planks and sections of them can be recycled, evoking what’s happening nearby. You couldn’t do this with old fiberglass.
Many thanks to Darrin Rice for these fotos.
Here’s a site dedicated to antique and classic wooden boats in varying states of repair.
Know what’s different about the foto below? Want to estimate the vintage of the vessel marked PILOT?
Lots of things maybe, but before I answer that question from my POV here, let me recap. This is my 2191 post in this blog, and usually I don’t count. I just add fotos and text–usually with coffee each morning–because it’s fun for me and many of you express appreciation. But sometimes I do look back, as I did this morning. In these 2190 previous posts, I have included pilots from the following ports/waterways in no particular order: Cape Town, Rotterdam, Panama Canal, Rio de Janeiro, San Juan PR, Miami, Key West, Newport RI, Belfast ME, Astoria OR, Port Huron MI, Lewes DE, C & D Canal, greater Jacksonville FL, Hudson River, Savannah, Charleston, Morehead City, Norfolk, and lots around greater NYC/sixth boro/my home for now. And this leaves a lot more to find.
What’s different about this post is that it shows the pilot from the POV of the vessel being assisted. What I enjoy about investing desk hours continuing to post when I could be out–??, dancing, flying a kite, studying Portuguese, ……–is that I find out interesting stuff. Like . . . what do you know about this waterway?
Well, the Sabine-Neches Waterway might not be my first choice for the next place I’d like to plunge into for a swim, but it’s “top-tier” from a economic/strategic POV.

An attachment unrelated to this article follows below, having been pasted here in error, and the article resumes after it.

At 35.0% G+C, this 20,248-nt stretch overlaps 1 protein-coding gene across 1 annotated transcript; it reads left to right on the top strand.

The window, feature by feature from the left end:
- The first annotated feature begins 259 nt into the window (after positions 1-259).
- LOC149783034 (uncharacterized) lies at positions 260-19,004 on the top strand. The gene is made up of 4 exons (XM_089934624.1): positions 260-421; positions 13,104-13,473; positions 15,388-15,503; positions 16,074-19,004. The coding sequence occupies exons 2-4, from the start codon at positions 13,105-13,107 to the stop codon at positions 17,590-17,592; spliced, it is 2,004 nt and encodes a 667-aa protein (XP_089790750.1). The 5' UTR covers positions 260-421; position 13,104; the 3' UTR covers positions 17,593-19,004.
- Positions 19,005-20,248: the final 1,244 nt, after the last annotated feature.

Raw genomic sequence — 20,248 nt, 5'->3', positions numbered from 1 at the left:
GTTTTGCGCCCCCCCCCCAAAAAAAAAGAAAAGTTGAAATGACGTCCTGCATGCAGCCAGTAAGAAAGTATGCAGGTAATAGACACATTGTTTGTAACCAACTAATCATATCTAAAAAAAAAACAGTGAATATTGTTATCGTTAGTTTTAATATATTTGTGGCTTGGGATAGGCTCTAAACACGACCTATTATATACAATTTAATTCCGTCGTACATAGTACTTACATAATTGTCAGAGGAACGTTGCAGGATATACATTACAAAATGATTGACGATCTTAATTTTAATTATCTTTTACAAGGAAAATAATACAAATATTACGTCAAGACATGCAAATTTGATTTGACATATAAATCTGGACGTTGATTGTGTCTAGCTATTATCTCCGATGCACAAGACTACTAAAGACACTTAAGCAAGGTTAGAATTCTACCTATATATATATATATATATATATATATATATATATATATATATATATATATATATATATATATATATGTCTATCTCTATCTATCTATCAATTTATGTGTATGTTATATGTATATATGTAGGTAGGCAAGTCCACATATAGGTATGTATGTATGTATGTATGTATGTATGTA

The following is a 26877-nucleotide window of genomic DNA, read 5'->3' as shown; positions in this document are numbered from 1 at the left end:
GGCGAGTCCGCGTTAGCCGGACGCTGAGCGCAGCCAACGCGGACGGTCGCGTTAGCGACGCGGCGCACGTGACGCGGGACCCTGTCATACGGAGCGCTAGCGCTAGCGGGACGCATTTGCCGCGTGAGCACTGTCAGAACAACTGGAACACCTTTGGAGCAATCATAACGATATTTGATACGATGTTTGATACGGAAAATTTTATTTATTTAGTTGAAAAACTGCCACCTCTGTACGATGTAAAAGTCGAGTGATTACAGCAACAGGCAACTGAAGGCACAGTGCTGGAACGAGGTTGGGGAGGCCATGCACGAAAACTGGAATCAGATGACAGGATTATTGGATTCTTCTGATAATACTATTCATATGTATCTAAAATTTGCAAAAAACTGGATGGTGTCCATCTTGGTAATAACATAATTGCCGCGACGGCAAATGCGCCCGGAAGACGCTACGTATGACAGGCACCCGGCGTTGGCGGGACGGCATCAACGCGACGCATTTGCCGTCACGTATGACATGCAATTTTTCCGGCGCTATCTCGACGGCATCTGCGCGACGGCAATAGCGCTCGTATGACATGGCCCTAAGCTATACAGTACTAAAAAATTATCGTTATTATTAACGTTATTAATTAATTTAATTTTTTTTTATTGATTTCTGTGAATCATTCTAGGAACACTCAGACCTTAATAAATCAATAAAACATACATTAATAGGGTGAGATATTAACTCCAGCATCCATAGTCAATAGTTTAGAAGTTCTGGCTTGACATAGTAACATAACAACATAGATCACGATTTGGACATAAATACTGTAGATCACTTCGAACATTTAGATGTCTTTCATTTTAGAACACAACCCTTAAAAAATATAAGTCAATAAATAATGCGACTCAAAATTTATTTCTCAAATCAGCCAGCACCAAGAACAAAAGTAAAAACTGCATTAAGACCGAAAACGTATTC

Many thanks for these fotos from a mariner who asks to remain uncredited.
Sabine Pilot is 29 years in service, off the ways at Breaux’s Bay Craft in 1984.
PS: Please get in touch if you’d like to share fotos of pilot boats serving more ports/waterways.
Unrelated: Here from 2012 are more fotos of KRI Dewaruci--reported as demasted off Australia recently–in the sixth boro. Here is a sketch of the replacement vessel, on the drawing boards long before this incident.
I’m in the sixth boro, but I have more fotos from the southern US, all by a friend who still wishes no credit. So enjoy –for starters–a NY-built vessel with a New England name working the Neches River via Baltimore in east Texas . . . Cape Ann.
In Texas . . . Corpus Christi, it’s C. R. Haden working
All 138′ loa of Kirby’s low-ridin’ Leviticus at Southwest Pass. I don’t believe they have a Numbers or Deutoronomy.
Alva Dupre (ex-Compass Hero and others) on the Neches in Texas.
You know the colors and organization, but can you name the vessel? And as to the organization, do you know all the foreign countries where they operate? I didn’t.
The vessel is USACE dredge Yaquina, here at the entrance to its namesake river.